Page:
Take the 'G' train to eat northern Kyoto cuisine

posted on May 6, 2016

Kyoto Tango Railway's gourmet sightseeing train Kuro-Matsu, which runs through the northern part of Kyoto Prefecture, has begun a new service, in which chefs cook local foods in front of the passengers.

The service started in April and offers freshly made dishes that are available both on the trains and also on the station platforms along the line, with the help of people living along the line.

There are four course menus, priced from ¥7,800 to ¥8,800, served either to or from Toyooka, Hyogo Prefecture, the train's terminal.

This reporter ordered the "Betsubara course," that comes with four relatively light meals and a gift, which you can choose from among a selection of several small Tango chirimen (silk crepe) goods.

At the platform of Kumihama Station in Kyotango, Kyoto Prefecture, Takeshi Fukuda, senior managing director of the Shotenkyo tourism association, was busy serving ryoshi-jiru (fishermen's soup) with his staff.

To make this happen, he had traveled around the city buying the bony parts of fresh, seasonal fish such as yellowtail and red sea bream from fishermen and ryokan inns.

Through the steam rising from the soup, Fukuda chatted with passengers who asked him about his secrets for making tasty soups.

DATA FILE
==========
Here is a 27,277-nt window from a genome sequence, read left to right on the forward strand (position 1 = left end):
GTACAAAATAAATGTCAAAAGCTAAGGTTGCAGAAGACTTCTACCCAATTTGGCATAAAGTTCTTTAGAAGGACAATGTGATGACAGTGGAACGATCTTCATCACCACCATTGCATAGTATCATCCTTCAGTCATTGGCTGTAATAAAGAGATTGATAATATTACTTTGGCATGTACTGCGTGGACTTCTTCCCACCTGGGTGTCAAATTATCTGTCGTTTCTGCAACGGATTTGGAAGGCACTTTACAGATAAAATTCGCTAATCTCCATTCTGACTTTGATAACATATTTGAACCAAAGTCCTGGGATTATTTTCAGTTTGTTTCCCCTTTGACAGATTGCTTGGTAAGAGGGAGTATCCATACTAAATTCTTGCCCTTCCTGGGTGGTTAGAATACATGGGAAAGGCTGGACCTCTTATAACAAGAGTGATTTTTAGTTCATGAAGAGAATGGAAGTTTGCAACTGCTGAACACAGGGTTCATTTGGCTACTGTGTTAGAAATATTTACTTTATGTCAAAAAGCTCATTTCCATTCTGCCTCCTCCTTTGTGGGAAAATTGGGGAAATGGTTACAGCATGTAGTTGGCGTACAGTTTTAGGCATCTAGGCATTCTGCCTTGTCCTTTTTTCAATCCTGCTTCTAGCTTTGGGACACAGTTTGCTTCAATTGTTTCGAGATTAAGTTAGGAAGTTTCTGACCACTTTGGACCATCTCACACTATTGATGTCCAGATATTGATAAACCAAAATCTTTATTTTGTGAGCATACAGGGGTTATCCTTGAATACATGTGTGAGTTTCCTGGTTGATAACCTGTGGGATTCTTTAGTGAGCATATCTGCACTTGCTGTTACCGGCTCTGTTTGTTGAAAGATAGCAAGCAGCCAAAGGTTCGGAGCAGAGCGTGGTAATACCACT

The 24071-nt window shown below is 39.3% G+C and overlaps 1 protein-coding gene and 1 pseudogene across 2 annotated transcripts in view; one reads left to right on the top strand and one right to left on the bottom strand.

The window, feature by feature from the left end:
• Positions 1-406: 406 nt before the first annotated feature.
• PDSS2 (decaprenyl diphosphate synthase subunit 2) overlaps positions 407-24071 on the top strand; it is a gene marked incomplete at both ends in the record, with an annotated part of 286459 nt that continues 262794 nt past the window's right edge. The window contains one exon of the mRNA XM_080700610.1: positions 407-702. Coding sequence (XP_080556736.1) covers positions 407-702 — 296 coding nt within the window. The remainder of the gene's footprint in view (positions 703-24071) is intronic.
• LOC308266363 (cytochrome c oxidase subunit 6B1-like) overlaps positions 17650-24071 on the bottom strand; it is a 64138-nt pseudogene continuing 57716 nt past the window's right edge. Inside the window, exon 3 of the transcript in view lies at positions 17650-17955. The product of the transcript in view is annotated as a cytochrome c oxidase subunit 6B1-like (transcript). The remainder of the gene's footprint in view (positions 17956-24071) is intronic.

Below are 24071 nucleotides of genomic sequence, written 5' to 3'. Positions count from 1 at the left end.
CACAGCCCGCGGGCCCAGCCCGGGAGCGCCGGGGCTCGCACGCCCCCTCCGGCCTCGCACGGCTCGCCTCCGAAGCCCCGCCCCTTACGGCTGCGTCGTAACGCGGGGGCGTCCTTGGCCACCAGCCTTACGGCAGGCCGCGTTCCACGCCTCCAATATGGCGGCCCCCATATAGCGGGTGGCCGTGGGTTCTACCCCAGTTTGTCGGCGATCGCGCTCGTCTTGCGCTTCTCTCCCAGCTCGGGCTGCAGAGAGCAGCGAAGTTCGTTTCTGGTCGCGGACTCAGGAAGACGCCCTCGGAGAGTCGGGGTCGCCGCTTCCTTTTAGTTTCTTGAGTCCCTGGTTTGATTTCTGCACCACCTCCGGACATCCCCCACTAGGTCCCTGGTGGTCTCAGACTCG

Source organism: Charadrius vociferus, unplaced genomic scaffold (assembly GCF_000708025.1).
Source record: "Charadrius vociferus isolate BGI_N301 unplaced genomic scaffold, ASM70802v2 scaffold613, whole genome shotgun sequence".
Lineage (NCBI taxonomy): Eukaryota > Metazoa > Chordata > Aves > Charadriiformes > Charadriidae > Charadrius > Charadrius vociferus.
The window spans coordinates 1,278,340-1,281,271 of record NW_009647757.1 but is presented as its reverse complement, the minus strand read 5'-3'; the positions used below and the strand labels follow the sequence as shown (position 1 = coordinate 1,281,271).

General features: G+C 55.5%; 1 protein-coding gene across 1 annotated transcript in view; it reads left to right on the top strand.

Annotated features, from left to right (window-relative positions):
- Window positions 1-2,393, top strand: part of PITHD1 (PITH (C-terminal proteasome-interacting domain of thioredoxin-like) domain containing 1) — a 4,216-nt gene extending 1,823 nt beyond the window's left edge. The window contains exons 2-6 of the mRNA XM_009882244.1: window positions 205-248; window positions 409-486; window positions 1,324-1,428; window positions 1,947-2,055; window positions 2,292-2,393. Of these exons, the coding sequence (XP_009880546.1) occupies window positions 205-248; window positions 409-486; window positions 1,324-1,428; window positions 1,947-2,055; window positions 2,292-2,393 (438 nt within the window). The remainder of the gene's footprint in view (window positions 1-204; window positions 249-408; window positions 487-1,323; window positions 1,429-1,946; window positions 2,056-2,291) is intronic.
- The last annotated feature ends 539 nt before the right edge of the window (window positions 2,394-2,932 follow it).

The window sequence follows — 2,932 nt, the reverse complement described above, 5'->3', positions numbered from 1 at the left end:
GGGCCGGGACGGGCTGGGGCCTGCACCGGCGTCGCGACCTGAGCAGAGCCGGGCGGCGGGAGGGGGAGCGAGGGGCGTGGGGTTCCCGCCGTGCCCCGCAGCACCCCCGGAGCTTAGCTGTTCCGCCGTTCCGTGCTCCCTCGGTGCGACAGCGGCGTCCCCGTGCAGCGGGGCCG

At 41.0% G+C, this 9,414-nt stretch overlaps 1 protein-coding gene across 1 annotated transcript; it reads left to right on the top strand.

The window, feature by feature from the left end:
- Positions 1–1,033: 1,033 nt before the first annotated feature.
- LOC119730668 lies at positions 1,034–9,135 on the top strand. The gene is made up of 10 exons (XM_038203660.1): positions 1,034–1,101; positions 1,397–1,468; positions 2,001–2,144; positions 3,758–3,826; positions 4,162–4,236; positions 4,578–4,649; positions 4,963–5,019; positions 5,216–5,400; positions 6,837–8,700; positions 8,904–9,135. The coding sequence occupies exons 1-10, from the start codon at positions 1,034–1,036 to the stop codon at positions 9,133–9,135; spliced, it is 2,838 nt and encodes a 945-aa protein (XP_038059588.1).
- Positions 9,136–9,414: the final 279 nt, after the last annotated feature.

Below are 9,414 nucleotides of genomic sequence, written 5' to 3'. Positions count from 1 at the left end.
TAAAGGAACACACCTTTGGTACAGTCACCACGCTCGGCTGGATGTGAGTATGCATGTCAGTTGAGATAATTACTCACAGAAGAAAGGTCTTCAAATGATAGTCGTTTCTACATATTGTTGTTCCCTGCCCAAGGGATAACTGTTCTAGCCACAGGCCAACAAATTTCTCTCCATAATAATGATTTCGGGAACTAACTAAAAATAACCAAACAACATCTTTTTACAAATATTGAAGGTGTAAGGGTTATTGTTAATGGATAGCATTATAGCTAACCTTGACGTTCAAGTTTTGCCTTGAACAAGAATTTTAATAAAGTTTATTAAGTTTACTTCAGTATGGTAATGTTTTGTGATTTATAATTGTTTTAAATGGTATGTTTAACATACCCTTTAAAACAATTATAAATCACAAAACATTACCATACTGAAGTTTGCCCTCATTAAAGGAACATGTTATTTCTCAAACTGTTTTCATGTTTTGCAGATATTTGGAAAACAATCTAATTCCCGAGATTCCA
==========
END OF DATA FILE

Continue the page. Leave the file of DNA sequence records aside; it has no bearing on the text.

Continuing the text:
"Ordinary local dishes are new to those from other places and a delight to them. The new train service has given us the opportunity to increase our appeal as a tourist attraction," he said.

At Amino Station, Ryusuke Obata, head chef of Torimatsu, a restaurant in Kyotango, cut some local-style bara-zushi (colorfully decorated pressed sushi) into pieces.

"This sushi originally is a homemade cuisine served on celebratory occasions or at festivals. The taste and ingredients of sushi differ depending on each household. In that sense, this local food is a 'treasure' that you can't find in other places," he said.

Restaurant Kanemasu no Shichirinyaki in the city of Miyazu in the prefecture serves char-grilled seafood on the platform of Miyazu Station. Passengers eat semi-dried fish, called ikkokuboshi. Such fish include young squid, sawara Spanish mackerel and aji horse mackerel.




source by the-japan-news
Next bit of japanflyness
favorite_border

When Ginkgo leaves turn yellow, the festivity begins in Jingu Gaien.

The year-end festival at Nishiarai Daishi Temple.

Sengakuji Temple, where 47 ronin are buried, holds the Festival to celebrate the anniversary of their avenge.

Legendary foxes march around the city on New Year's Eve.

Rikugien creates magical view and beautiful evening in the center of Tokyo.